At the end of his first year in office, President Joe Biden’s staff rightly trumpeted the fact that he had nominated and confirmed a historic number of judges at the start of his first term in office. After decades of Republicans outpacing Democrats in focus on the courts, it was welcome news. But today, as terrible decisions from the Supreme Court offer a stark reminder of the importance of the judiciary, we face a tough reality: even an historic pace has not been enough to keep up with the rate of judicial retirements, and President Biden and Senate Democrats are on track to leave more than 60 judicial vacancies open at the end of this year. With the possibility looming that Republicans may retake the Senate, we know that leaving any vacancy open in January could well mean letting a newly empowered Mitch McConnell blockade them, just as he did President Barack Obama’s picks, from Merrick Garland’s Supreme Court nomination to dozens of lower court nominees.
It’s time for Senate Democrats and the Biden White House to push beyond their current practices in order to fill all of the judicial vacancies by the end of this Congress. As someone who worked on judicial nominations in the Senate and the Obama White House, I know how hard it can be for Democrats to challenge norms, but we have seen Republicans stop at nothing in their relentless push to take and retain control of the federal judiciary to impose their extreme, partisan agenda on a majority of Americans who oppose it. Our federal courts are so far out of balance that we need the president and the Senate to do everything in their power to ensure justice and equality. That means filling every vacancy, even if it means breaking with the few remaining judicial confirmation process norms left in McConnell’s wake or standing up to Republican senators. Beginning to bring balance to our judiciary is more important than respecting Senate traditions.
A more aggressive approach to judicial confirmations starts at the White House. Today, there are more than 80 judicial vacancies without nominees, out of 119 announced vacancies. One of the driving causes for this is too much White House deference to senators—both Democratic and Republican. The Biden administration needs to take a more assertive approach and show it is willing to bypass Senate tradition if senators are not proving good partners.
In states with Democratic senators, the White House is honoring a longstanding tradition that allows senators of the president’s party to recommend district court candidates to the White House. This is fine, but the White House needs to be firmer in enforcing its own deadlines in states where senators are moving too slowly. Even before Biden’s inauguration, White House Counsel Dana Remus told Democratic senators to submit recommendations within 45 days of a vacancy being announced, but it is clear from the number of long pending vacancies without nominees that many senators are ignoring this timeline. In California alone, there are nine district court vacancies without nominees—five of which were announced more than a year ago. Time is running out, and the White House needs to start enforcing its request by bypassing senators where necessary.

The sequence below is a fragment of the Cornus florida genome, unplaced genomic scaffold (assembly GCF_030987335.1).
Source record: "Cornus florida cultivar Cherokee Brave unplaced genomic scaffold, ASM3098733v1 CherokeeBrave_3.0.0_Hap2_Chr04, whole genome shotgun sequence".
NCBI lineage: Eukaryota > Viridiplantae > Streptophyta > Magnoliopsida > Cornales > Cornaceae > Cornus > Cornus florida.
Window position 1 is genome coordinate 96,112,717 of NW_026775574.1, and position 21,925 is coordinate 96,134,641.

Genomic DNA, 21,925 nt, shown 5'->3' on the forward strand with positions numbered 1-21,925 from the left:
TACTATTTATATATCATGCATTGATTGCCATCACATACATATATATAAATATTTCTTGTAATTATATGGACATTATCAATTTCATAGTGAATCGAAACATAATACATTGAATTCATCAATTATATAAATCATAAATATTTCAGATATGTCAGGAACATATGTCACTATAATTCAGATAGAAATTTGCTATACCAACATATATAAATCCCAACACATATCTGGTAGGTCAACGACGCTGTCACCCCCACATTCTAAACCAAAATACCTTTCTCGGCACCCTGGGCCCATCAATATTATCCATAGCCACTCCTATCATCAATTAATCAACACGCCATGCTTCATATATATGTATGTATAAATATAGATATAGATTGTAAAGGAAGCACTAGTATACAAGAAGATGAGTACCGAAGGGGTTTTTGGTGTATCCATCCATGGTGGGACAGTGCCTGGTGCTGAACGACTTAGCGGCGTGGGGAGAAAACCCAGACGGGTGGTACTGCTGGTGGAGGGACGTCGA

To move forward with nominations in states with Republican senators, the White House and Senate Judiciary Chair Dick Durbin must be willing to bypass a Senate tradition known as blue slips, which allow any senator to functionally veto district court nominees in his or her own state. This tradition was weaponized by segregationist senators to stop pro-civil rights judges nominated in their home states, and during the Obama administration, it persisted as an enormous obstacle to diversifying the judiciary. Anyone who thinks the White House can work with Senate Republicans on judicial nominations should look at Wisconsin, where Sen. Ron Johnson recommended a qualified district court candidate, only to abruptly pull his support after the nomination was actually announced. It’s worth noting that when Republicans controlled the Senate under Donald Trump, they ignored blue slips from Democratic Senators on circuit court nominees, effectively dismantling that deference for Democrats when they are out of power. Abolishing the blue slip custom once and for all will require cooperation from the Senate, but the White House should force the issue and expose the absurdity of the system by nominating qualified, professionally diverse nominees in these states and daring the Senate to block them.